Potholes - a big problem
Potholes are a HUGE problem both in the UK and around the world.
At Thermal Road Repairs, we have produced the perfect solution to beat this scourge that threatens almost everyone in some way, pedestrians, cyclists and motorists alike.
Our patented technology offers a right first time, low emission, zero waste, cost effective, permanent solution to this problem.
But in case you wanted to know more about potholes, please see our simple guide below:
Everything you ever wanted to know about potholes but were too afraid to ask
1. When should you treat a pothole?
Before it even exists. As soon as cracks begin to appear, consider applying some form of surface treatment.
Surface dressing, where a bitumen binder is sprayed onto the road and then stone chippings spread on top, is better for busy urban or rural roads. Micro surfacing (also called micro asphalt or thin surfacing) involves the application of a base and top layer of slurry – a water-based mix of stones and bitumen – onto the road surface. It is best for less-busy roads.
2. What is a pothole?
There’s no formal definition of a pothole. They are usually between 40mm and 60mm deep and cover an average area of 0.35m2. Most treatments are effective up to these depths. (Shameless plug: Thermal Road Repairs technology is effective up to 100mm deep).
Any defect in the road should be treated because it is only going to get bigger and bigger. Cold joints over reinstated utility trenches and infills around utility covers are commonly occurring weak spots which some councils choose to treat early.
3. What causes potholes?
Over time, the bitumen that holds the aggregate in a road surface becomes less elastic which means that it is more susceptible to cracking. The higher the volume of traffic and the heavier that traffic, the sooner this point will be reached. Once a defect has formed, as described above, water can get into it. When water freezes, it expands, pushing the crack further open (freeze-thaw action).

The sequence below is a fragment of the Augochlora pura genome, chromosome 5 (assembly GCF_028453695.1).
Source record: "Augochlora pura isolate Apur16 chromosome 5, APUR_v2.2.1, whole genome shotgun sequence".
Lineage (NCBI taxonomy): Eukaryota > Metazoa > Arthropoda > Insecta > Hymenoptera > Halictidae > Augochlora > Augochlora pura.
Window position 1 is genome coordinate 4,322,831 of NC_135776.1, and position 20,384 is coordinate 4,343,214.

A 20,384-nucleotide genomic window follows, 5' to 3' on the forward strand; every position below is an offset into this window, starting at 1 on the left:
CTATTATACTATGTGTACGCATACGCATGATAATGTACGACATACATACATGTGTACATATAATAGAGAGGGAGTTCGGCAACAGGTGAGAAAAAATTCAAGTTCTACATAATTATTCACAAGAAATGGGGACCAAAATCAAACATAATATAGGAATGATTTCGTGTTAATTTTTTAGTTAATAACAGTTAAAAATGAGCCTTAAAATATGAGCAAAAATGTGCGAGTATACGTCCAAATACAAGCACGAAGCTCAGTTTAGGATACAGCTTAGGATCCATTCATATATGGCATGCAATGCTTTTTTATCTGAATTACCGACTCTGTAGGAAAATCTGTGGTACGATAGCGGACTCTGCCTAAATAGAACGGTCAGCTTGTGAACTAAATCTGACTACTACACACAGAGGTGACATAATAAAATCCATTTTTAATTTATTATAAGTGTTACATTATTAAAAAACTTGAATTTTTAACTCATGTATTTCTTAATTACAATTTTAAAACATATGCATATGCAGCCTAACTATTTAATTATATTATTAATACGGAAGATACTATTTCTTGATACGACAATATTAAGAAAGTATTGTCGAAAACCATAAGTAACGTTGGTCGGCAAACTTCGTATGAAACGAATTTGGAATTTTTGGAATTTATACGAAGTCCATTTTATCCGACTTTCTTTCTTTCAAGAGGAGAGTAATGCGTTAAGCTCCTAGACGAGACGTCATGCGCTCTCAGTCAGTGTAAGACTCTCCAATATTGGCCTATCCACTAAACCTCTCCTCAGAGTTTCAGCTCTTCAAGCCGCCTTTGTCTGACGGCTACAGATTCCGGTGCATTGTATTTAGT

Sometime freeze-thaw can attack from below as well. For instance, if a thinnish layer of asphalt has been laid over cobbles or compacted stone in a country road. In these cases, larger areas of asphalt may delaminate.
4. What are the methods of repairing potholes and which one is best?
Patch with hot asphalt
Traditional method which involves squaring up the edges of the pothole, taking loose material away, bringing in hot asphalt to fill the hole and compacting.
Where: any road
Pros: quick, familiar
Cons: joint between old and new material is a weak point for water ingress, high carbon emission, risk of HAVS, noise pollution, prone to failure, extra asphalt required, multiple vehicle movements required
Thermal road repairs
Heat the loose material in the pothole and the surrounding area with a specialist heater, top up and mix with missing asphalt, compact.
Where: any road
Pros: permanent, no joints (seamless), zero waste, low carbon, no HAVS risk, only asphalt to replace missing amounts required, minimal road disruption, low noise, 1 self contained vehicle
Cons: requires specialist unit
(Shameless plug: not all systems are created equal. Thermal Road Repairs’ patented system heats the road in a very controlled way to optimise the bond at the perimeter of the pothole. It also uses solar energy to partially power the heater, further lowering the carbon footprint of the repair).